By Scott Gaertner, Associate Broker
One of the most common questions that I get lately is, “What is my home worth?” I love answering that question in this crazy market.
What I love about it is that I get to say to people, “I sell three times more homes in your area than anyone else, and I can tell you with conviction that I have no idea what your home is worth!”
But better than anyone else, I can tell you how to find out. Let me try and explain.
Real estate markets swing like the arc of a pendulum with extreme buyers’ markets on one side of the arc to extreme sellers’ markets on the other. We have seen both edges of the arc recently with the buyers’ side back around 2011, and the sellers’ side right now. I generally can tell you within dollars what your home is worth in the middle of the arc markets. In these “edge” markets, it gets much trickier to figure out
the value because all the home’s variables become exaggerated at the edges. We had a good example last month that might give you a real-world idea of how the pricing process can go.
In October, we met with a Canadian couple who wanted to sell their home because it has become too hard for them to travel back and forth to Canada. Their home was a popular floorplan with a three-car garage, in a popular community, but it did back to a road. (Road lots affect pricing dramatically in most markets.) These folks wanted to sell quickly so we established a “floor price” that I was comfortable we wouldn’t sell below. They said they would be very happy if we could sell for that price. The sellers had some things they wanted to do to prepare for sale, so we had a few weeks before we would get it on the market.
During the time the home was being prepped some interesting things happened:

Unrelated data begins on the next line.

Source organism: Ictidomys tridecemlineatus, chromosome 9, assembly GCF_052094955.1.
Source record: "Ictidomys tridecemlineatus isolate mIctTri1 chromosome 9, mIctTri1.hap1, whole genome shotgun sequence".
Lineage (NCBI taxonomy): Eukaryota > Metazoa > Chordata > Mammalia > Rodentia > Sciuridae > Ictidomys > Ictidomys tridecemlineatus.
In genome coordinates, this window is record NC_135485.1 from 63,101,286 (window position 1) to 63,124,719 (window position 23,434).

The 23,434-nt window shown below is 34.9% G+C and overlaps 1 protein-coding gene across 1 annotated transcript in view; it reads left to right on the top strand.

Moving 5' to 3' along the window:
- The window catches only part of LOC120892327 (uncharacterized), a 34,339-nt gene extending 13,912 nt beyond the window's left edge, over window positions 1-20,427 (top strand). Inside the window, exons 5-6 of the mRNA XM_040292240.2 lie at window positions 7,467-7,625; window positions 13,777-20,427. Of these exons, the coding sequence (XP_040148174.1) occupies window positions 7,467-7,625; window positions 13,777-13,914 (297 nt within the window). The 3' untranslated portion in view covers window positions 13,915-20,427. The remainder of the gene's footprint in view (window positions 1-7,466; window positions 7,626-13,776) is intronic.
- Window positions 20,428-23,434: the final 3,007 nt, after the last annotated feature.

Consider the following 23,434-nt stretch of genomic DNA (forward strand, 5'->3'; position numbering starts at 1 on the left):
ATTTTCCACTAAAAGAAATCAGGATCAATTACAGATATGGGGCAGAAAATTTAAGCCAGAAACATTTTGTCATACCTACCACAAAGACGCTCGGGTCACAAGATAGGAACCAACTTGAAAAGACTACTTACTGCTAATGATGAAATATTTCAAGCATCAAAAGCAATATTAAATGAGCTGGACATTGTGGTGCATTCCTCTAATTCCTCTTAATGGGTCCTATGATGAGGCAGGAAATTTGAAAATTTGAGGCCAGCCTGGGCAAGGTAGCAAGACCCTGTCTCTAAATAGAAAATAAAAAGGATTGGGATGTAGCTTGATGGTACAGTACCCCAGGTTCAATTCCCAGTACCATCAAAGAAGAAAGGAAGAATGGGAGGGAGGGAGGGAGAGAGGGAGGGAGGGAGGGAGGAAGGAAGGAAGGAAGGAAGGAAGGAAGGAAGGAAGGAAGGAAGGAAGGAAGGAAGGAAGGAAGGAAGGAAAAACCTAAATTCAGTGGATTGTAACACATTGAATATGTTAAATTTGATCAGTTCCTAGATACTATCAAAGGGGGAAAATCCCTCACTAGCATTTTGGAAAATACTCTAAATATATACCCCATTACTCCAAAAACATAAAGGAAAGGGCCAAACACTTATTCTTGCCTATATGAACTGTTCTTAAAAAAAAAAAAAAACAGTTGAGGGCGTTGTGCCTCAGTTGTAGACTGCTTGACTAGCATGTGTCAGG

• We sold a listing backing to a much busier road than the one their home backed to with very little discount penalty.
• We had a similar-sized listing sell much higher than we had expected, and I sensed pricing may be taking
another surge upward.
• I realized there had not been a three-car garage sale in that community for quite a while. I suspected that there had been more pent-up demand for a three-car garage than usual.
As a result of these events, I called the buyers and asked to raise their list price $50,000. They sounded a bit shell-shocked and a little skeptical but, in the end, they agreed. The week before we put the Canadian couple’s home on the market, another one of our listings in the same community—with the same floorplan—sold with four offers the first day. Since only one of the offers got the house, we now knew that there were at least three other buyers in the market who wanted this floorplan. Consequently, I called the sellers again and this time asked them to raise the list price by another $25,000. (Amazingly, this second request went much easier than the first!)
We had now raised the price $75,000 from my initial valuation. The result was that the Canadians’ home sold for $100,000 above the new list price, and it went to one of the three buyers who wanted the home listed the week before. So, to be clear, a couple who lived in another country called me because I am the expert in the area and should know the values. When I answered their initial question of “What is my home worth?” I missed by $175,000.
If you would like to hear a lot more about pricing, including a trick we did this summer that had a listing sell $250,000 higher than expected, go to YourHomeValueTips.com.
If you’d like to get a free, quick, automated home valuation on your home go to ScottsdaleNorthHomeValues.com.
If you need a more accurate estimation, give us a call at 480-634-5000. We would love to help!
Pro Tip: Don’t forget, despite what happened in this example, overpricing a home even in a strong sellers’ market like this, can be a disastrously expensive mistake.
Scott Gaertner is an Associate Broker with Keller Williams Northeast, who for the past 25+ years has helped more people to find their lifestyle niche in the Scottsdale North area than anyone else. He also contributes his thoughts on lifestyle interests in the area.